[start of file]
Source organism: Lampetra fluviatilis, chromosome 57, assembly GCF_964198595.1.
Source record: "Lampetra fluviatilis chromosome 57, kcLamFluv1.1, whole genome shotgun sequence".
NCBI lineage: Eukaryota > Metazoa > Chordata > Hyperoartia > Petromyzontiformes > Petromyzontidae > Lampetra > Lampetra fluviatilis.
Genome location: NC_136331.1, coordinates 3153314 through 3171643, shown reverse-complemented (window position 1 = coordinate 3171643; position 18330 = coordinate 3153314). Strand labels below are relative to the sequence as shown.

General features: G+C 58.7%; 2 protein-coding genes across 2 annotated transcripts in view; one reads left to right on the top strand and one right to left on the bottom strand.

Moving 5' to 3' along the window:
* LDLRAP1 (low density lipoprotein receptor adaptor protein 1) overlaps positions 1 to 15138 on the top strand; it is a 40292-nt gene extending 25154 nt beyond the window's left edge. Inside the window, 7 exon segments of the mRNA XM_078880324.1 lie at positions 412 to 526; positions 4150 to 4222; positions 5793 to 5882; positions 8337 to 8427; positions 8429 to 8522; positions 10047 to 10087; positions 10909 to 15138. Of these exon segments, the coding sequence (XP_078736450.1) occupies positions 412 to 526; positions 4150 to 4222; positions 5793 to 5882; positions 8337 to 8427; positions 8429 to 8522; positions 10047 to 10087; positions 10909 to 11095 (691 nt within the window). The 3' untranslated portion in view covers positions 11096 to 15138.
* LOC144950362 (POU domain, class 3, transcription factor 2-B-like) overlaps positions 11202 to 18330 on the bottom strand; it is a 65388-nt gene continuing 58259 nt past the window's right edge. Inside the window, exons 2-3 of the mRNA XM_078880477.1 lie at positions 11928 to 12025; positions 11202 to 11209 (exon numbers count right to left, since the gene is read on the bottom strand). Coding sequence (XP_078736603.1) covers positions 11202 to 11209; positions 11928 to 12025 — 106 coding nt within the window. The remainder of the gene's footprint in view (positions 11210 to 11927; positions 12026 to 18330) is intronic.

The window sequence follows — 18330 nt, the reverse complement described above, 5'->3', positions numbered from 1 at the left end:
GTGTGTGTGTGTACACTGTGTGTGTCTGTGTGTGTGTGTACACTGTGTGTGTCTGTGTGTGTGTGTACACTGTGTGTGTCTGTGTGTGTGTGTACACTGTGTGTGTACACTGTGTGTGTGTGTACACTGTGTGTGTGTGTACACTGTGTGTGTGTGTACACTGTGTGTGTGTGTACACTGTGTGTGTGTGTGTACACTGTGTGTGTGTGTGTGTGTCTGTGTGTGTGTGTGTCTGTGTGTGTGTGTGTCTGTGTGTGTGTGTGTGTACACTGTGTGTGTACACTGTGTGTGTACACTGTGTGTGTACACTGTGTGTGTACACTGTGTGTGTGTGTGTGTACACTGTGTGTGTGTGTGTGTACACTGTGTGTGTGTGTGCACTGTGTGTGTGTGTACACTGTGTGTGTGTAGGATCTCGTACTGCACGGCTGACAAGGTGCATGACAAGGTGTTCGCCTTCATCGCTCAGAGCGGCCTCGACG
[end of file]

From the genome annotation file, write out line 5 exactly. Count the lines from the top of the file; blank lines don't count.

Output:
General features: G+C 58.7%; 2 protein-coding genes across 2 annotated transcripts in view; one reads left to right on the top strand and one right to left on the bottom strand.